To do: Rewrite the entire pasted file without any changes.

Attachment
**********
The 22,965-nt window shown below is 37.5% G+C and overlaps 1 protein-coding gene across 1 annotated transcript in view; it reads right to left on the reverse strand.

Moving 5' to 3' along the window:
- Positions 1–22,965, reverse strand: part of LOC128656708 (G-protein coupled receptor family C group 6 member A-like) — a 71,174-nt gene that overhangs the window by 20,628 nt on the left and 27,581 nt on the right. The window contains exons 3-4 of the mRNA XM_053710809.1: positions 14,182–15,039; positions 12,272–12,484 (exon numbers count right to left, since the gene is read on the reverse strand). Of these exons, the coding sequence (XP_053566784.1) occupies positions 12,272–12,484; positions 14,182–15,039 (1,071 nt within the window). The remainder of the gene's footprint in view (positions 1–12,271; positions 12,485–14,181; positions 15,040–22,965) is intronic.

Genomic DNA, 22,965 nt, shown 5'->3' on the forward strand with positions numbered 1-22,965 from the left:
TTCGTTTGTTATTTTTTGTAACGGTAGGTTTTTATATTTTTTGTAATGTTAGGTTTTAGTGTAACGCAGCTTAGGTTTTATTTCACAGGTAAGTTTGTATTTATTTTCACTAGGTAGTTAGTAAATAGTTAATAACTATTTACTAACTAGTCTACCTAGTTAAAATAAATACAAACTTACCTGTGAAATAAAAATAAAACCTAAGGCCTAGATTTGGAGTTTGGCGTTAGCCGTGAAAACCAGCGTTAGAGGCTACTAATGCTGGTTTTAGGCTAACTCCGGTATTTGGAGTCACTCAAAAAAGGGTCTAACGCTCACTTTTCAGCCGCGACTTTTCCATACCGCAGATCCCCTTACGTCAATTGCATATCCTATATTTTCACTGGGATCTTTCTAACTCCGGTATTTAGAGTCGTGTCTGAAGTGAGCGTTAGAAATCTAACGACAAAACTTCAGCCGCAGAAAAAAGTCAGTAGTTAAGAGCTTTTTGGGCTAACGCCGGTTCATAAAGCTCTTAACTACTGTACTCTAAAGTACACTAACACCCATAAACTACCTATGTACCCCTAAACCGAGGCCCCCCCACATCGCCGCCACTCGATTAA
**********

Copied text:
The 22,965-nt window shown below is 37.5% G+C and overlaps 1 protein-coding gene across 1 annotated transcript in view; it reads right to left on the reverse strand.

Moving 5' to 3' along the window:
- Positions 1–22,965, reverse strand: part of LOC128656708 (G-protein coupled receptor family C group 6 member A-like) — a 71,174-nt gene that overhangs the window by 20,628 nt on the left and 27,581 nt on the right. The window contains exons 3-4 of the mRNA XM_053710809.1: positions 14,182–15,039; positions 12,272–12,484 (exon numbers count right to left, since the gene is read on the reverse strand). Of these exons, the coding sequence (XP_053566784.1) occupies positions 12,272–12,484; positions 14,182–15,039 (1,071 nt within the window). The remainder of the gene's footprint in view (positions 1–12,271; positions 12,485–14,181; positions 15,040–22,965) is intronic.

Genomic DNA, 22,965 nt, shown 5'->3' on the forward strand with positions numbered 1-22,965 from the left:
TTCGTTTGTTATTTTTTGTAACGGTAGGTTTTTATATTTTTTGTAATGTTAGGTTTTAGTGTAACGCAGCTTAGGTTTTATTTCACAGGTAAGTTTGTATTTATTTTCACTAGGTAGTTAGTAAATAGTTAATAACTATTTACTAACTAGTCTACCTAGTTAAAATAAATACAAACTTACCTGTGAAATAAAAATAAAACCTAAGGCCTAGATTTGGAGTTTGGCGTTAGCCGTGAAAACCAGCGTTAGAGGCTACTAATGCTGGTTTTAGGCTAACTCCGGTATTTGGAGTCACTCAAAAAAGGGTCTAACGCTCACTTTTCAGCCGCGACTTTTCCATACCGCAGATCCCCTTACGTCAATTGCATATCCTATATTTTCACTGGGATCTTTCTAACTCCGGTATTTAGAGTCGTGTCTGAAGTGAGCGTTAGAAATCTAACGACAAAACTTCAGCCGCAGAAAAAAGTCAGTAGTTAAGAGCTTTTTGGGCTAACGCCGGTTCATAAAGCTCTTAACTACTGTACTCTAAAGTACACTAACACCCATAAACTACCTATGTACCCCTAAACCGAGGCCCCCCCACATCGCCGCCACTCGATTAA